skypeskype4. “The screen can be used not only to see the people you call but also for studying documents and photographs and reading passages from books.”
Multitasking is one of the hallmarks of modern computers, handheld devices, and tablets, and has been the norm for operating systems for some time. By simply calling up new windows, new tabs, or opening up multiple apps simultaneously and simply switching between them, users are able to start multiple projects, or conduct work and view video, take pictures, play games, and generally behave like a kid with ADHD on crack if they so choose.

5. “Robots will neither be common nor very good in 2014, but they will be in existence.”
If you define “robot” as a computer that looks and acts like a human, then this guess is definitely true. While we do not have robot servants or robot friends per se, we do have Roomba’s, robots capable of performing menial tasks, and even ones capable of imitating animal and even human movements and participating in hazardous duty exercises (Google the DARPA Robot Challenge to see what I mean).

Valkyrie_robotAlas, he was off on several other fronts. For example, kitchens do not yet prepare “automeals” – meaning they prepare entire meals for us at the click of a button. What’s more, the vast majority of our education systems is not geared towards the creation and maintenance of robotics. All surfaces have not yet been converted into display screens, though we could if we wanted to. And the world population is actually higher than he predicted (6,500,000,000 was his estimate).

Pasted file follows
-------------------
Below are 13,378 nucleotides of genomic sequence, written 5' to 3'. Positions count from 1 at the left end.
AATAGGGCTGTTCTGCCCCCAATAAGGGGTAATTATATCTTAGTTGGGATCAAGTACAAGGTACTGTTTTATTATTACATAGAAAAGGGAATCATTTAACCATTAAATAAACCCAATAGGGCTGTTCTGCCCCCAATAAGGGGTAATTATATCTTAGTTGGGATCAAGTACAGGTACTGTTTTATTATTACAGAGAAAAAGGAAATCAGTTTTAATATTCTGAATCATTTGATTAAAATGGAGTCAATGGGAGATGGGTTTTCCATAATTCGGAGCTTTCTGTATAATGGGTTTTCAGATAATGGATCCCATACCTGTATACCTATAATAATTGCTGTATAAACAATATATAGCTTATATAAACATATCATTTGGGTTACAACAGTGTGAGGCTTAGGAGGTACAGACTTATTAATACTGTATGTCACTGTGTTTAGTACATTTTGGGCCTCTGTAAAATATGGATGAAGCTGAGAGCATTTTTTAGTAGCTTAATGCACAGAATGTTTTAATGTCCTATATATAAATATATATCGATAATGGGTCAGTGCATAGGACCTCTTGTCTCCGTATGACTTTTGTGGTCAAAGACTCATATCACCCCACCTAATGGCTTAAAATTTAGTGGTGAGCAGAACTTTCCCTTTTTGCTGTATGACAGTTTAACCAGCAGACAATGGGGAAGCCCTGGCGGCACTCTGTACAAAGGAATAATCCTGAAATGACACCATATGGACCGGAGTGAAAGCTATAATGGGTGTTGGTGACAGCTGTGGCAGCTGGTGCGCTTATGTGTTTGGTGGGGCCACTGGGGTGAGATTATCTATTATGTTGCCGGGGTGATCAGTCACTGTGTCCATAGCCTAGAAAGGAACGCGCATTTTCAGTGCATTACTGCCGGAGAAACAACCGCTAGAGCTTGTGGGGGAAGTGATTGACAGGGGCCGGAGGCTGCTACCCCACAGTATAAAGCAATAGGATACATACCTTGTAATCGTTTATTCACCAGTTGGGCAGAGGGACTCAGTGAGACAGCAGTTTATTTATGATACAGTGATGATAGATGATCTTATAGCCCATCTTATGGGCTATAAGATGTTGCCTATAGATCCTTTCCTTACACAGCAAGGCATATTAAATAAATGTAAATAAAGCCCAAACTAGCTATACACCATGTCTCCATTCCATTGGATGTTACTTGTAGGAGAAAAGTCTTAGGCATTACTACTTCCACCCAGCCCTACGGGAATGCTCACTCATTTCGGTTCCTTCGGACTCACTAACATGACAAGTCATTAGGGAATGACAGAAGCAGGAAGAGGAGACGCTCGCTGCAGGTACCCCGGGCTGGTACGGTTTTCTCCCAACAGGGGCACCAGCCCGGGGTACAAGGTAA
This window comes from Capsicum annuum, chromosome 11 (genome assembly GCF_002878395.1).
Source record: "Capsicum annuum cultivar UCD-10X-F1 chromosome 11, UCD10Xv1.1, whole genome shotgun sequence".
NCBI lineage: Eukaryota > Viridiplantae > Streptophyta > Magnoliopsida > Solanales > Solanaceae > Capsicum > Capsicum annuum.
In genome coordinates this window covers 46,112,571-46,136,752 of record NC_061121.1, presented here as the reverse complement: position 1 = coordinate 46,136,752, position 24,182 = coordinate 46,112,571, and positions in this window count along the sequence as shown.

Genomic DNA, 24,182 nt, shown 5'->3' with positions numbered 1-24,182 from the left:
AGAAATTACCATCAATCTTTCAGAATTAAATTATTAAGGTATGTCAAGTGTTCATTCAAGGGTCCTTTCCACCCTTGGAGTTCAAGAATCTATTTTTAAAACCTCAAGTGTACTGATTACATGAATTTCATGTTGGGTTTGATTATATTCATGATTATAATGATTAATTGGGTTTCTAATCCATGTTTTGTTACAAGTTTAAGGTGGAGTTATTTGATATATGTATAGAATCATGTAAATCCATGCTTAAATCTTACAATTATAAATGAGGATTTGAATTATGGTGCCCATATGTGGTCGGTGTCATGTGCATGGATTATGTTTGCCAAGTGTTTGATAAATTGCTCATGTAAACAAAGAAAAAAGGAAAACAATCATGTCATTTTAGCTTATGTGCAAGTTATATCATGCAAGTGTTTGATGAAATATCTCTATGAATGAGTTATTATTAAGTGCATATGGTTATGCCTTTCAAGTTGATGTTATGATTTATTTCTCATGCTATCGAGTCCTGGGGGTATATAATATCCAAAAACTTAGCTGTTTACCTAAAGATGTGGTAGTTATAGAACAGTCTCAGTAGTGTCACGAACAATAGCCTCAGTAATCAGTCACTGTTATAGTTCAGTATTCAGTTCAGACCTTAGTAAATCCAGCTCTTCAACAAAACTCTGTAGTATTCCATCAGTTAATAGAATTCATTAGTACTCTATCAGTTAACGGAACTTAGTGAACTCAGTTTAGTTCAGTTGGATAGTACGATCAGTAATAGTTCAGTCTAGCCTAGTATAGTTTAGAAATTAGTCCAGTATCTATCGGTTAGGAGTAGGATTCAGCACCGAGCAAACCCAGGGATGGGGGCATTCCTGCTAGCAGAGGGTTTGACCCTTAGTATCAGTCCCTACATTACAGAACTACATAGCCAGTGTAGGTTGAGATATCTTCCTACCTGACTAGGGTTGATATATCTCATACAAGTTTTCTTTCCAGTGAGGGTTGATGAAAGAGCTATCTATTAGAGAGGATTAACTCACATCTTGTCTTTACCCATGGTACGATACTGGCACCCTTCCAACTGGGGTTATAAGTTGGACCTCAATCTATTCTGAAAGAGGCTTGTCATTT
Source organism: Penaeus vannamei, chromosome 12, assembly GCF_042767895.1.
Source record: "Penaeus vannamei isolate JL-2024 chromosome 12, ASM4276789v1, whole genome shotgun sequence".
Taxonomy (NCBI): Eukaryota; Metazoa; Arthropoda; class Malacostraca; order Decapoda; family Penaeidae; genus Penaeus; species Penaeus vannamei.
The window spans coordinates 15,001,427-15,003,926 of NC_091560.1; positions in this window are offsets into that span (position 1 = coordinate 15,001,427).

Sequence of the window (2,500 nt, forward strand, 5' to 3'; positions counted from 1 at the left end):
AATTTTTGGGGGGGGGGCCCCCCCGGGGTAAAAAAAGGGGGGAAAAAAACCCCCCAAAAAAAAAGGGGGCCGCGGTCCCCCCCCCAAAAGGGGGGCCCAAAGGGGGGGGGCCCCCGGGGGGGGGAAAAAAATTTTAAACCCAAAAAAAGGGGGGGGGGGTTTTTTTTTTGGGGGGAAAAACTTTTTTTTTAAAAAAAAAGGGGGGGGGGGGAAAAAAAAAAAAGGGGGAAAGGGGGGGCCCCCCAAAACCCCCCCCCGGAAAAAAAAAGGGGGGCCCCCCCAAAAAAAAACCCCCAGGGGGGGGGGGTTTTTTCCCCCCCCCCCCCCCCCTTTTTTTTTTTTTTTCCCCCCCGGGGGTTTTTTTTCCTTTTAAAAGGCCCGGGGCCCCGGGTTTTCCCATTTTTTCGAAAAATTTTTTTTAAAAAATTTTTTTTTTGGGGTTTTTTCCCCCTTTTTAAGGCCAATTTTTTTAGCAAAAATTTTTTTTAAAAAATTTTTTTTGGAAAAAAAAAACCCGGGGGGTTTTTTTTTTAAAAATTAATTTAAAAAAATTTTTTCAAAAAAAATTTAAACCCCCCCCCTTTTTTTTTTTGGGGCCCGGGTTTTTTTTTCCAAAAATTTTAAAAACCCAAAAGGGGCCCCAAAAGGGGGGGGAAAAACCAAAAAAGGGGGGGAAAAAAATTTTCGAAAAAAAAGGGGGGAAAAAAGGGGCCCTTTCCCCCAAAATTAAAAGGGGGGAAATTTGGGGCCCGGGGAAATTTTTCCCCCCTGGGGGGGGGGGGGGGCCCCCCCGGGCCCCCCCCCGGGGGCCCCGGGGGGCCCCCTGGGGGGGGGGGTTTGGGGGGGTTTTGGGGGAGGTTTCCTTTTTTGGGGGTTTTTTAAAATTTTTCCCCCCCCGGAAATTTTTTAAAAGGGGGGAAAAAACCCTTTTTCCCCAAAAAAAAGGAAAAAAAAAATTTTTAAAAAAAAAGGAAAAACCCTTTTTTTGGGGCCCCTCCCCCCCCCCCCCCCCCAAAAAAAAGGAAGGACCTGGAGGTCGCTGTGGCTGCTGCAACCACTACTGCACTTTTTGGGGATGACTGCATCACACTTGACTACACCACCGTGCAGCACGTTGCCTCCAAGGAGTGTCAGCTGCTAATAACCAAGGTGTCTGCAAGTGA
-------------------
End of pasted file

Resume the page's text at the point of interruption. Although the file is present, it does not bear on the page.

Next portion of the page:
As for what he got wrong, well… our appliances are not powered by radioactive isotopes, and thereby able to be entirely wireless (though wireless recharging is becoming a reality). Only a fraction of students are currently proficient in computer language, contrary to his expectation that all would be. And last, society is not a place of “enforced leisure”, where work is considered a privilege and not a burden. Too bad too!

Arthur-C-ClarkeAnd when it comes to the future, there are few authors whose predictions are more trusted than Arthur C. Clarke. In addition to being a prolific science fiction writer, he wrote nearly three dozen nonfiction books and countless articles about the future of space travel, undersea exploration and daily life in the 21st century.